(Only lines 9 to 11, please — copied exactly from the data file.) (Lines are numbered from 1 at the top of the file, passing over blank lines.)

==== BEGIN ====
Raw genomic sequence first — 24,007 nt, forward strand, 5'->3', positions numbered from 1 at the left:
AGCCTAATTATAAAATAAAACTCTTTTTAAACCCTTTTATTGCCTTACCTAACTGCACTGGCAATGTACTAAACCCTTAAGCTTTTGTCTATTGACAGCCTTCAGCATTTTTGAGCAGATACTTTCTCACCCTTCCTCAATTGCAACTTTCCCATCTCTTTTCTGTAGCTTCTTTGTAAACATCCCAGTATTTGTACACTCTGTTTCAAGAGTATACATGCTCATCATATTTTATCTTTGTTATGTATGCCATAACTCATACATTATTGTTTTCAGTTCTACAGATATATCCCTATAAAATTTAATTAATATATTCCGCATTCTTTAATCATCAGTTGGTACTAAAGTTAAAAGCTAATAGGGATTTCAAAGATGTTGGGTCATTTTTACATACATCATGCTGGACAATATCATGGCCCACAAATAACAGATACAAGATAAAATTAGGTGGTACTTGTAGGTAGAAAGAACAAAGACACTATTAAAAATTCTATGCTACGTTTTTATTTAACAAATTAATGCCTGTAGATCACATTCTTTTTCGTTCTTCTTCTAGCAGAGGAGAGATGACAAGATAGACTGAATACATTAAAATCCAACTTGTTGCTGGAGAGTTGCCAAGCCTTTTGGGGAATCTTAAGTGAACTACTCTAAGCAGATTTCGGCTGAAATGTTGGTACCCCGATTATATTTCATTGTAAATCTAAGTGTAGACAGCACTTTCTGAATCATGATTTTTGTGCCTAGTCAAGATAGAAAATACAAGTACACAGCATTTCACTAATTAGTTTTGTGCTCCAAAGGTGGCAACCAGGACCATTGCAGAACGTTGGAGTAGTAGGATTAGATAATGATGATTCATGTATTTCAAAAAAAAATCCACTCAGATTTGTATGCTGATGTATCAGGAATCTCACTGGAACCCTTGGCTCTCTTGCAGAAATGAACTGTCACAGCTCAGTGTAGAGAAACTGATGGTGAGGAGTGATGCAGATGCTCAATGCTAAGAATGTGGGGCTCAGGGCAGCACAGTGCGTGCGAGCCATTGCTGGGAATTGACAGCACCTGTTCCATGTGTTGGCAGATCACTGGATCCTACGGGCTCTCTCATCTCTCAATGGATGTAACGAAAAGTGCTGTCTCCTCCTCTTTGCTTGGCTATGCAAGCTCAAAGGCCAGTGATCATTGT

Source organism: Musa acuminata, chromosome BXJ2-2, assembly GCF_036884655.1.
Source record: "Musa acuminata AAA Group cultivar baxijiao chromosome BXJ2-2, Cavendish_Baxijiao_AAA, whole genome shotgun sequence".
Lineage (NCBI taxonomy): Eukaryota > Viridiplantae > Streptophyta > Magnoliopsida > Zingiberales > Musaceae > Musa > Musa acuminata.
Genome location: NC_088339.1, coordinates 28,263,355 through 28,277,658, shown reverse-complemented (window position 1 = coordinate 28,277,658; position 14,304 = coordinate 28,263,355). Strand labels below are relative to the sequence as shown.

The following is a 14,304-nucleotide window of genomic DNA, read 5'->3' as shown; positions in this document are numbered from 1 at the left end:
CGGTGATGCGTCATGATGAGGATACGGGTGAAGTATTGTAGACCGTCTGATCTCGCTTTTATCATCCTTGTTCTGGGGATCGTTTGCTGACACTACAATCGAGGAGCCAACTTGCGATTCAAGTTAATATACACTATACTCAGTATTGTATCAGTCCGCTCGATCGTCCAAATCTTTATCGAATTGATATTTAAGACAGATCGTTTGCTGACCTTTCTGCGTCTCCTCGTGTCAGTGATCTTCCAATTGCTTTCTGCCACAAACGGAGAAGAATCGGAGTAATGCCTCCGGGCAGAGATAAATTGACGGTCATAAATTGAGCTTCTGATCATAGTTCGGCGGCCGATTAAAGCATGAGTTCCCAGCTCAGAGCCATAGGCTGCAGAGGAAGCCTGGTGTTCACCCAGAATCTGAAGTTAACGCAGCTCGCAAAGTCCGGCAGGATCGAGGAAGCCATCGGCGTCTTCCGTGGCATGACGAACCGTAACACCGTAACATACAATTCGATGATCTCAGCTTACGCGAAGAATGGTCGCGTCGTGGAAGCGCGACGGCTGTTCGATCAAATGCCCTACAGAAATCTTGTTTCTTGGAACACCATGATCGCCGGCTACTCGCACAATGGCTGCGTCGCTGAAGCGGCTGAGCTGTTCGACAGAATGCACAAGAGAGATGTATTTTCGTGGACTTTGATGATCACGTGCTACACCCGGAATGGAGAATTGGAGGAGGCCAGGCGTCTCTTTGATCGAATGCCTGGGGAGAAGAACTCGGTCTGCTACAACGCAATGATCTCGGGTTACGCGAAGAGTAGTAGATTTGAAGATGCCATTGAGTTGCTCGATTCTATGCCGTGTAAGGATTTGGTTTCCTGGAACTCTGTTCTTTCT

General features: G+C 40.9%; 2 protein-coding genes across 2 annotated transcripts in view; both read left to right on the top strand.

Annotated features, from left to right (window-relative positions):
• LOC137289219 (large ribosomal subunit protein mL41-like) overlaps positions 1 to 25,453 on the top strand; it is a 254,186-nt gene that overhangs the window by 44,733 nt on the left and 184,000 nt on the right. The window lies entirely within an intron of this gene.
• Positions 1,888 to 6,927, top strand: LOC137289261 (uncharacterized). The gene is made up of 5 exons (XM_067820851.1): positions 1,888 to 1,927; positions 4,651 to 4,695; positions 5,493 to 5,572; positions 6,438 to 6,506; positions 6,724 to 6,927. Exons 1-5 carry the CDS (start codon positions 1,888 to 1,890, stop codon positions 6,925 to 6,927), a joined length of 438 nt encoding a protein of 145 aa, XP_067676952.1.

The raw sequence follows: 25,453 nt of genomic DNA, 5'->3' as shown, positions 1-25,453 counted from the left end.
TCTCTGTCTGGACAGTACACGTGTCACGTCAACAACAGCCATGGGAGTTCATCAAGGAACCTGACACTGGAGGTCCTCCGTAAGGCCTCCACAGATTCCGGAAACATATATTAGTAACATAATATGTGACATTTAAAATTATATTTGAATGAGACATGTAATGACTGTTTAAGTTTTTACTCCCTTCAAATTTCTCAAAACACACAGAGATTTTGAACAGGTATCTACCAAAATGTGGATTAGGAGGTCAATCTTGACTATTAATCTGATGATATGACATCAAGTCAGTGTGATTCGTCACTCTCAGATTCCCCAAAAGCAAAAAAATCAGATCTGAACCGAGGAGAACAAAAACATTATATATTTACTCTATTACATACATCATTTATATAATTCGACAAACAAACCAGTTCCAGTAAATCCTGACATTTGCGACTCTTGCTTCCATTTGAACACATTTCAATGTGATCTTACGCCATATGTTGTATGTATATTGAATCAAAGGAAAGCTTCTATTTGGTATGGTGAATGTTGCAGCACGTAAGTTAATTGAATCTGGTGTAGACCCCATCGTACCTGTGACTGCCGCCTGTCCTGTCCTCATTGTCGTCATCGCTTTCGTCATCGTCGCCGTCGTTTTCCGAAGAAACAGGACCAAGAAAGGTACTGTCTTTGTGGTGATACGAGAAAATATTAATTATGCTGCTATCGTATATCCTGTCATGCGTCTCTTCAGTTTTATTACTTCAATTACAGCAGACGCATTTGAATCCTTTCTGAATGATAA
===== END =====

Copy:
General features: G+C 40.9%; 2 protein-coding genes across 2 annotated transcripts in view; both read left to right on the top strand.

Annotated features, from left to right (window-relative positions):
• LOC137289219 (large ribosomal subunit protein mL41-like) overlaps positions 1 to 25,453 on the top strand; it is a 254,186-nt gene that overhangs the window by 44,733 nt on the left and 184,000 nt on the right. The window lies entirely within an intron of this gene.